Grammy Ratings Disaster, to the Surprise of No One Who Watched

The Grammy telecast has changed over the years. First they threw out the awarding in favor of a live concert. Then they whittled away genres in a quest for down-the-middle mass appeal. Last night the well ran dry…

grammy2By Paul Marszalek

Four minutes into last night’s Grammy telecast, I knew it was going to be a ratings disaster.

While Kendrick Lamar was making a statement, all I could think of was that this was enough to panic a bunch of white people in Kansas to clear the shelves at the local Piggly Wiggly and head into the bunker.

Producer Ken Ehrlich seemed to know that much of his potential audience lives in Fear of a Black Planet, apparently prompting him to have two members of U2 inexplicably walk through Lamar’s performance. It was the first of many WTF moments to come.

Granted, putting together a ratings-winning music show is hardly a gimme. It’s tough to create a Kumbaya moment considering subjective musical tastes and polarizing politics.

But the Academy/CBS team did nothing to help themselves as the ratings dove 24% 18-49 from last year, and an all time ratings low.

Where do you start the post-mortem?

How about with the host?

James Corden is a middling television talent.

Corden has somehow parlayed a singing carpool skit into some sort of Kryptonite, rendering CBS brass hapless in decision-making.

Only an import could create a New York subway sketch so stiff. Can you imagine today’s SNL cast executing something so desperate? It shouldn’t be lost on us that the subway bit itself was something of a ripoff of Fallon’s NYC Subway busking series. Or that Corden’s parents, while I’m sure they’re nice people, are really just a riff on Letterman’s mom. Or that runners-up-get-puppies is really a joke we already saw executed much better in Bridesmaids.

One of two things is true: Either Corden is drinking his own Kool-Aid, or CBS is not giving him writing support.

Why the hell didn’t they just let Chapelle host?

Because Recording Academy boss Neil Portnow and longtime producer Ken Ehrlich are out of touch.

In an otherwise Rock-is-Dead telecast, we got an awful lot of U2 (who were not nominated) and Sting. The National were actually winners, as were Portugal.The Man — and the latter would’ve probably created a few minutes of compelling television.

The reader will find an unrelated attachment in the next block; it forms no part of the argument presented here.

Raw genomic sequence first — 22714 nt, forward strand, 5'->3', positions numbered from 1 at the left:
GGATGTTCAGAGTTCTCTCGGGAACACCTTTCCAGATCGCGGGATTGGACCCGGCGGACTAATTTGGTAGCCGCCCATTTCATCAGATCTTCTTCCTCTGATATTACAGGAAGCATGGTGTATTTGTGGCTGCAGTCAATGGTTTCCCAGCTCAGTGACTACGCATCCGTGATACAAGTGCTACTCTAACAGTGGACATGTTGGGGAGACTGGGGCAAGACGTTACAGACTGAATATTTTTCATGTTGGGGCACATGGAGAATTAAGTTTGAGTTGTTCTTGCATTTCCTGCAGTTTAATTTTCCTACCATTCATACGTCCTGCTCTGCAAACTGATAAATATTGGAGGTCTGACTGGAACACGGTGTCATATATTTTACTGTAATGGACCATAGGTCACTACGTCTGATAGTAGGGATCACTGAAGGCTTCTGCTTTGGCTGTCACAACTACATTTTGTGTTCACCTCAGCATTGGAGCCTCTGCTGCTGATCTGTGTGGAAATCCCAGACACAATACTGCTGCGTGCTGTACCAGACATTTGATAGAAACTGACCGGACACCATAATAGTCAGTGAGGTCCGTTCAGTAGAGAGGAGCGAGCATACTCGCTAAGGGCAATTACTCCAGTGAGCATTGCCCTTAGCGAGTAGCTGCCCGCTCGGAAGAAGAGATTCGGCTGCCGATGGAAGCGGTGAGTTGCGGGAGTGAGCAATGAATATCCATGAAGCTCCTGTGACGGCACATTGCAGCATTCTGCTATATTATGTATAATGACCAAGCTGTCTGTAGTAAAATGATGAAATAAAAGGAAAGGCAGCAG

The buck’s gotta stop with Portnow, who came to NARAS in 2003 from a label career that included Jive Records, where he worked with the likes of Britney Spears and R. Kelly.

He had strong chops as a producer, too. But you had to wonder if a chart-topper mentality was the right fit for a industry non-profit.

In his early years as president, he’d spend a chunk of his televised speech bashing radio, a pretty good friend to artists, because it doesn’t pay a performance royalty to record labels. While I actually agree with Portnow, that radio should pay a such a royalty, we should note that it’s been 16 years and, as of this writing, he still doesn’t have a deal.

Problem with approach, perhaps?

Portnow has also led an Academy that cannot keep its hands off the awards. A few years ago they eliminated a lot of genre categories, because there were “just too many of them.” He didn’t seem to understand that NARAS is a member-supported organization, and member-supported organizations need, well, members. Apparently to Portnow, Zydeco, Folk, and The Blues were kind of the same thing.

Similar category tinkering came back to bite NARAS in the rear last night. In eliminating the gender split categories in favor of the all-inclusive, the law of unintended consequences let men run away with virtually all the major hardware. Timely.

Clearly on the defensive, Portnow today told Variety that women in the music business need to “step-up.” While the comment was part of a larger riff with probably good intentions, the “step-up” excerpt making the rounds is a disaster.

Seems NARAS is indeed a bit tone-deaf. And not just about the tunes.

Filed Under: Actual NewsFeaturedNewsRadio and Records


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  1. geno pearson says:

    You crystallized my thoughts.

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